A Lien is an encumbrance against the property, which may be voluntary or involuntary. There are many different kinds of liens, including a tax lien (for unpaid federal, state, or real estate taxes), a judgment lien (for monetary judgments by a court of law), a mortgage lien (when you take out a mortgage), and a mechanic’s lien (for work done by a contractor on the property that has not been paid for). Learn more here about different kinds of liens.
A home equity line of credit is a loan that uses the property as collateral. A homeowner recently took out a home equity line of credit and now has a second mortgage listed on his homeowners insurance. The home equity line of credit is a lien against the property and is listed as the second mortgage holder.
What is a lien? A lien is the right to hold or sell a property to pay a claim against your property. Types of liens include mortgages and second party liens like mechanics' liens. In a mortgage lien your home is the collateral. Learn about the different kinds of liens and why they are issued.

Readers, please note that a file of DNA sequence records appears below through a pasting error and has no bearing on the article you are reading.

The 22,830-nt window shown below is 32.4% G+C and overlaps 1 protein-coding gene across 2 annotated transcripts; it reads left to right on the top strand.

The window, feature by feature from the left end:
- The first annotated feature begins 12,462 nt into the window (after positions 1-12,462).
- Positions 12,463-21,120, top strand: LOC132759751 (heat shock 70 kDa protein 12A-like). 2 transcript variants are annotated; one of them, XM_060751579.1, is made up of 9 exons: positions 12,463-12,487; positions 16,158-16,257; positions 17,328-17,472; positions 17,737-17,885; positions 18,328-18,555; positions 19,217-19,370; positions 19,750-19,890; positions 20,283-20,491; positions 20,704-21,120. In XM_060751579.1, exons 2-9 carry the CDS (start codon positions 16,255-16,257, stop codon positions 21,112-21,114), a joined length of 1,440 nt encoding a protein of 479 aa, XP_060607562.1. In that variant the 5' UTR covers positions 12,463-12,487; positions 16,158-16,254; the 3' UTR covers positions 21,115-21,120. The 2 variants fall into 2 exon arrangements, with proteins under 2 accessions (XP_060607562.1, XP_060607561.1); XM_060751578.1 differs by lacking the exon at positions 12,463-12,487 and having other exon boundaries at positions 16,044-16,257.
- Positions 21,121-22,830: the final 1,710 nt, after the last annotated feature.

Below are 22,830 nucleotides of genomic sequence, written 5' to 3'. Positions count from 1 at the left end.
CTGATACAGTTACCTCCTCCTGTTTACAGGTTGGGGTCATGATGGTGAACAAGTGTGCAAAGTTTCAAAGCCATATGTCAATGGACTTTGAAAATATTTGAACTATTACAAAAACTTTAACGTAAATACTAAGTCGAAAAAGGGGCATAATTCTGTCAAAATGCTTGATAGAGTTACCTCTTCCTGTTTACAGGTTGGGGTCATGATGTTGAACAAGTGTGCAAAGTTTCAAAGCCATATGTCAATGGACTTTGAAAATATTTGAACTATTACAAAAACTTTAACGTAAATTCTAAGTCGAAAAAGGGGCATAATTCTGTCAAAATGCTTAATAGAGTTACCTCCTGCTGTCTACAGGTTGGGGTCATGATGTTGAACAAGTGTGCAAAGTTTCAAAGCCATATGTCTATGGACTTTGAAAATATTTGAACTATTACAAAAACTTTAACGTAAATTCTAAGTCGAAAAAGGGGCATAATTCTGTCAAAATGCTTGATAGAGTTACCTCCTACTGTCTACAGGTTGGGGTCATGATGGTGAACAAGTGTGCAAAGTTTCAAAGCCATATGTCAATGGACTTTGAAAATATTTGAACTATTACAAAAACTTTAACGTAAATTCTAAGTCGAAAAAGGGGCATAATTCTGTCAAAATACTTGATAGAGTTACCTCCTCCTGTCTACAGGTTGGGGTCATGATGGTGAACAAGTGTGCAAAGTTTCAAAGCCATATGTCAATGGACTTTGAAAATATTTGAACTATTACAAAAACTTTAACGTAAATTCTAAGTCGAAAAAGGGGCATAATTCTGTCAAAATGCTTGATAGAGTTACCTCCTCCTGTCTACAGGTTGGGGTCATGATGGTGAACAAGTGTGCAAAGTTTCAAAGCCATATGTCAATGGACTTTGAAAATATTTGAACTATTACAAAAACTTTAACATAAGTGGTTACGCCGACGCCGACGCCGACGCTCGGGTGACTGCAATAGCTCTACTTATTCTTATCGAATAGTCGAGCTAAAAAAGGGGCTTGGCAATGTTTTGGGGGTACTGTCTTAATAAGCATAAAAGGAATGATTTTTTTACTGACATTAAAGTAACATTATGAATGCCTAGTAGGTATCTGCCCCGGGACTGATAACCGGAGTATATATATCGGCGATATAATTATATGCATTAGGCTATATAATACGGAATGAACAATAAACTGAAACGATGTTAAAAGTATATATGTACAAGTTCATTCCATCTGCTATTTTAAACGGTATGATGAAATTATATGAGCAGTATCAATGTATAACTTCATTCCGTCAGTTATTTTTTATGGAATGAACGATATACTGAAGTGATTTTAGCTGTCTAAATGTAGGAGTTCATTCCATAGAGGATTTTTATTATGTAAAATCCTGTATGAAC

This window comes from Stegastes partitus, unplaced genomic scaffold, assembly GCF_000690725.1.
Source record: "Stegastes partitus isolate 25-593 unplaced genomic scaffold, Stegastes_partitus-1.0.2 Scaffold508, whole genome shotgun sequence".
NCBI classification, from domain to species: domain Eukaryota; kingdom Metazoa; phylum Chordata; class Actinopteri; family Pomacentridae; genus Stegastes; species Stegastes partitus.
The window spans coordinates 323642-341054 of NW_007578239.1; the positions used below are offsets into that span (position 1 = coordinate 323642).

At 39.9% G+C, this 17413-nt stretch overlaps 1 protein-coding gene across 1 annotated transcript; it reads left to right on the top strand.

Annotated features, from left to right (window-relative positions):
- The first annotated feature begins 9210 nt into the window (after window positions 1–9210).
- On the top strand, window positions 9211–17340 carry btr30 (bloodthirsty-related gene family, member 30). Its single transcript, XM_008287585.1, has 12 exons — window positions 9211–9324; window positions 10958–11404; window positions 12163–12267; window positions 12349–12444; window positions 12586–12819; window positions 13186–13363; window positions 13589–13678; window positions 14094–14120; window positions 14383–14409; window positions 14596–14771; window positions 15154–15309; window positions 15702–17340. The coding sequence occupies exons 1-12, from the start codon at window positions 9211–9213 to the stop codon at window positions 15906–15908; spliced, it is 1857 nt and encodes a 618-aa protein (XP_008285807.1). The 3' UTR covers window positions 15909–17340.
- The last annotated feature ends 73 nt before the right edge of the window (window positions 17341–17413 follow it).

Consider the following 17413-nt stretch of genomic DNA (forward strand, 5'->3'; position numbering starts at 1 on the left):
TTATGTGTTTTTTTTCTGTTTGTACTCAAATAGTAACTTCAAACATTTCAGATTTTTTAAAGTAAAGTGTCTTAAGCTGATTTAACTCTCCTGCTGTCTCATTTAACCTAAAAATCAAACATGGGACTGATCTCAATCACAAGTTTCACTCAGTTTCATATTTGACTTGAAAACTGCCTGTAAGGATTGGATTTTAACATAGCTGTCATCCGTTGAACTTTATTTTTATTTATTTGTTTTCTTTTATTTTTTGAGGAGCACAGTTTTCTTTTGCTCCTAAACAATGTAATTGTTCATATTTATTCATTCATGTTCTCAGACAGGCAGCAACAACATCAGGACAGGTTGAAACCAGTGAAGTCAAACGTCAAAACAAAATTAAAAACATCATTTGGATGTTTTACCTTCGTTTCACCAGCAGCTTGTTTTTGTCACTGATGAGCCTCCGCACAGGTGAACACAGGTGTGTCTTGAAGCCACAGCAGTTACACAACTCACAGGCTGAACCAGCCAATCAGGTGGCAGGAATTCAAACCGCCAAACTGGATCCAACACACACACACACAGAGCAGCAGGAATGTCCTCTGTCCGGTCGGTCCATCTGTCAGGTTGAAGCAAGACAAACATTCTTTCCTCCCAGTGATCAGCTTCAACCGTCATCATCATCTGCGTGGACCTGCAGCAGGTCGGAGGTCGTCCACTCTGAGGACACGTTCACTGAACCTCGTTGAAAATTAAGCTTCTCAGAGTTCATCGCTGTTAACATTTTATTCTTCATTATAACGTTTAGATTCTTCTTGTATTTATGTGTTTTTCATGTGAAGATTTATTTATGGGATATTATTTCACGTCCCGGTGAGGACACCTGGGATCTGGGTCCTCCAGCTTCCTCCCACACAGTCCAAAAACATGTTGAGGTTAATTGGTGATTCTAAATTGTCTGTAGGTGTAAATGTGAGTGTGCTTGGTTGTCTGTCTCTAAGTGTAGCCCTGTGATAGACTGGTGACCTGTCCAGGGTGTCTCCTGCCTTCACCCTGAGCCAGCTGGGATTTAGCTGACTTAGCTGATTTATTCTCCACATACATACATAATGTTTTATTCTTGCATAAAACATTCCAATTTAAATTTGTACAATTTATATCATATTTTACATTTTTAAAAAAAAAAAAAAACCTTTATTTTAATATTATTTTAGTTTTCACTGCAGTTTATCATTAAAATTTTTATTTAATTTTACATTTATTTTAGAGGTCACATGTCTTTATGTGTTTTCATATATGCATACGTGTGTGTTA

When you owe money to creditors they may put a lien on your home. When you sell your home you have to pay off the liens with the proceeds from the sale. Transferring ownership of your home using a quit claim deed will not remove the liens. Using a quit claim deed in this situation may be a fraudulent conveyance.
Managing real estate from out of state can be difficult. You may be able to get a family member to agree to take over mortgage payments on a property that you own but your name remains on the mortgage loan unless that loan gets refinanced. A quit claim deed transfers property ownership rights but does not change who's responsible for the mortgage. You should first try to work out a situation like this with family members and if it doesn't work out you may have to hire an attorney.
A daughter asks about her father's eligibility for Medicaid after he transfers his home to her. Will his eligibility for Medicaid be affected by the transfer of his real estate wealth? Find out about eligibility for Medicaid and the Medicaid lookback period.
What should you do if you've bought a retirement home but haven't yet sold your current home? If you don't sell the home, you could be forced into foreclosure if you can't pay both mortgages. You may need to ask your mortgage lender to allow a short sale as full payment.